As you can imagine, it was alot of work to relocate everything to the garage, Goodwill or the trash can.  There was also time spent smiling at the photos that were under the bed that we hadn't seen for years....our young children who have since grown up, photos of a younger couple with less lines on their from loved ones...clothes that don't my wife happily re-discovered.

We always do a fall clean-up.  Put away the lawn mower, rake up the leaves, hang up the bikes....make room inside for a Christmas Tree and the likely "too many" presents etc.  We get ready for the colder weather.  Nights spent indoors on the couch with a blanket, the raindrops noisily hitting the windows, as we enjoy the smell of a slow cooked meal in the Crock Pot.

This year felt different.

The recent trip to Michigan still has me wondering why I live so far away from the family I love.  I'm older too...not the "we all get older every year" older...rather an older that has to do with seeing children become adults and seeing friends face mortality.  A look back over one's shoulder wondering "what difference or impact have I made"?...kind of "Older".

We were able to get everything out and a day or two later we watched as the old carpet came up and the new carpet was installed.  It looked, smelled and felt like a new house.  We got down to the business of putting the empty upstairs back together.  Up came the familiar bed and couch...the clothes that had survived...books both read and unread.  I re-lived, by way of brief snapshots in my mind's eye, the 12 years that we had spent in our home.  So many memories.

As I sorted pictures, hung up my daughters 4th Grade artwork in my home office, put away a binder containing Ronald Reagan's Photo and a few of his speeches, (that I had assembled upon his death for my daughter to read when she is an adult) and re-discovered the hand knitted 8 ft x 6 ft Afghan (think knitted blanket) my sister had made me many years ago, I admit, I felt a bit nostalgic.

So many things had changed or perhaps it is more accurate to say, so many things had happened...since we walked into that brand new house in 1998.  It is a common experience.  Sobering, joyful, sad and reflective...all at the same time. 

Yeah, I think too much.  

And, since we have cleaned and gone through the whole house,  we might as well get the yard cleaned up...I mean, there are leaves everywhere and the grass is too long....and we need to cover up the outdoor furniture....geeez, I should have stained the "Big Toy" and pressure washed the driveway, and I meant to trim those darn trees that have gotten way too big!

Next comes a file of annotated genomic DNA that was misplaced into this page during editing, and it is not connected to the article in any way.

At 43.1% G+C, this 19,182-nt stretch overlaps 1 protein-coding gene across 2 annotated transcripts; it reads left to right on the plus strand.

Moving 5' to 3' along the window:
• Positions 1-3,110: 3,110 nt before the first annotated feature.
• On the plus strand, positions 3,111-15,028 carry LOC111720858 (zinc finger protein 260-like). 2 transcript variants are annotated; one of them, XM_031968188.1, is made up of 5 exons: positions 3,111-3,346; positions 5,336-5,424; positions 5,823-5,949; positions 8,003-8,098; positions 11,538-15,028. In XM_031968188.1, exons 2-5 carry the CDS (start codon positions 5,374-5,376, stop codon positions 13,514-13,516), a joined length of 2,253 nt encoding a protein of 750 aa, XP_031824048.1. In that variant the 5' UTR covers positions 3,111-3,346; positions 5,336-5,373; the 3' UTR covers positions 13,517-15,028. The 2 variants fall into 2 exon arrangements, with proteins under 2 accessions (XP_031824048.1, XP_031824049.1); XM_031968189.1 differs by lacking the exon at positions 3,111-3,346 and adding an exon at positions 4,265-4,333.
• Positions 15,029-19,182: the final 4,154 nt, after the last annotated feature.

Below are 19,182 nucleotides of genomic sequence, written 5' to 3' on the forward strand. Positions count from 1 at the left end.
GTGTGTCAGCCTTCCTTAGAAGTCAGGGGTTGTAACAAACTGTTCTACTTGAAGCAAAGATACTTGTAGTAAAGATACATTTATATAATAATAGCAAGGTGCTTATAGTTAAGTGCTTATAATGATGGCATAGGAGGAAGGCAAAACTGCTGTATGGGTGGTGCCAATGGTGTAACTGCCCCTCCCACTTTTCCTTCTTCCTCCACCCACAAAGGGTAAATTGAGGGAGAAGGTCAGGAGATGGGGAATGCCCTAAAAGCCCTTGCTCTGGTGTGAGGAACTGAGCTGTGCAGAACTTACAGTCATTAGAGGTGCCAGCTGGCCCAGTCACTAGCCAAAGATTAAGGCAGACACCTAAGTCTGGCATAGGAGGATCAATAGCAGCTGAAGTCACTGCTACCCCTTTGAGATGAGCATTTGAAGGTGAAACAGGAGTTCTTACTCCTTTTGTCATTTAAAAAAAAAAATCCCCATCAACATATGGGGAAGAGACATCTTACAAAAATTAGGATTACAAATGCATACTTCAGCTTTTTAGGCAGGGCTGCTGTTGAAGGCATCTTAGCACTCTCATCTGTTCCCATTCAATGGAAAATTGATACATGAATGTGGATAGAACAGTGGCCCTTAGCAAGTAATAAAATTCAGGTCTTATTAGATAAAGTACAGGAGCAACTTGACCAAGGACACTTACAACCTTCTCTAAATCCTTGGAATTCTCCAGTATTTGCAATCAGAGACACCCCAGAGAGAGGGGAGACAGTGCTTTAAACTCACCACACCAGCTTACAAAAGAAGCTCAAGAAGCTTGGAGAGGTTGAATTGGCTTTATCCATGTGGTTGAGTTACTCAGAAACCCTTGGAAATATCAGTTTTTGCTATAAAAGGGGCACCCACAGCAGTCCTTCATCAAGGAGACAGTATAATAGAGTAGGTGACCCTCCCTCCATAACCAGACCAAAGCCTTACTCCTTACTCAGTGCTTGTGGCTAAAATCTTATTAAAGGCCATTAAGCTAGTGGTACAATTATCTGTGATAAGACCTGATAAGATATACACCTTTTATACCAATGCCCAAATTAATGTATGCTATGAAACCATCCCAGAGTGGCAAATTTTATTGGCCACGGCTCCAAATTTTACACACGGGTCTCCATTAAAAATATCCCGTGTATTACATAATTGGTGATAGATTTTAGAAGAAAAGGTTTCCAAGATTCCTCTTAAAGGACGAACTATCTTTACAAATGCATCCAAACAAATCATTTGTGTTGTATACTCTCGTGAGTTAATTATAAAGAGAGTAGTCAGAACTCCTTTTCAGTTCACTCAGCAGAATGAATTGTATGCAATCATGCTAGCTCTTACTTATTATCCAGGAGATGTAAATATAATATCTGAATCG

I think I will do year.

Tuesday, July 20, 2010

From Fargo, to Butte, to Tacoma

We left Michigan and prepared for the grueling drive back to Washington state.  We had decided to take the northern route using I-94 instead of I-90, for a change of scenery.

We stopped off for the night outside of Chicago, and had dinner with my Sister and her family, before heading out to try to put some miles under us.  We ended up driving until 2 am, and stopped just outside of Madison, WI for the night.

The next morning we were on the road making our way through Wisconsin, then on to Minneapolis/St Paul, Minnesota, then straight through until we hit Fargo, North Dakota...where we stayed the night in the nicest motel to date.

The sights along I-94 were similar to those we had seen on the way out to Chicago/Detroit, but I tried to take a few photos along the way just the same.  We frequently saw farms near Fargo, ND that had a large pond or lake near the Interstate, that was surrounded by fields of corn or wheat.  Some of these farms were quite pretty.

Left Fargo, ND and soon we were in Montana...16 hours and we ended up making it to Butte, MT.  Geezes that was a long day.  Photos?  Well I was in no mood...but we saw some beautiful fields of wheat that seemed to go on forever, and after dodging the 18 wheelers that often seemed to surround us, we were even treated to a very nice rainbow after driving into/through a small storm.

When we left Butte, MT...I was on a mission to get back into Tacoma with little wasted time...and I drove across the Continental Divide, through the mountains, past Lake Coeur d'Alene and into Spokane, WA.  We had been along this stretch so many times, it just didn't seem inspiring.

A few hours and many, many insect impacts later...we arrived back in Tacoma, safe and sound...but tired of being in the car!  The car, with its bug ridden (looked like it was shot with multicolored paint balls!) front end...seemed tired as well.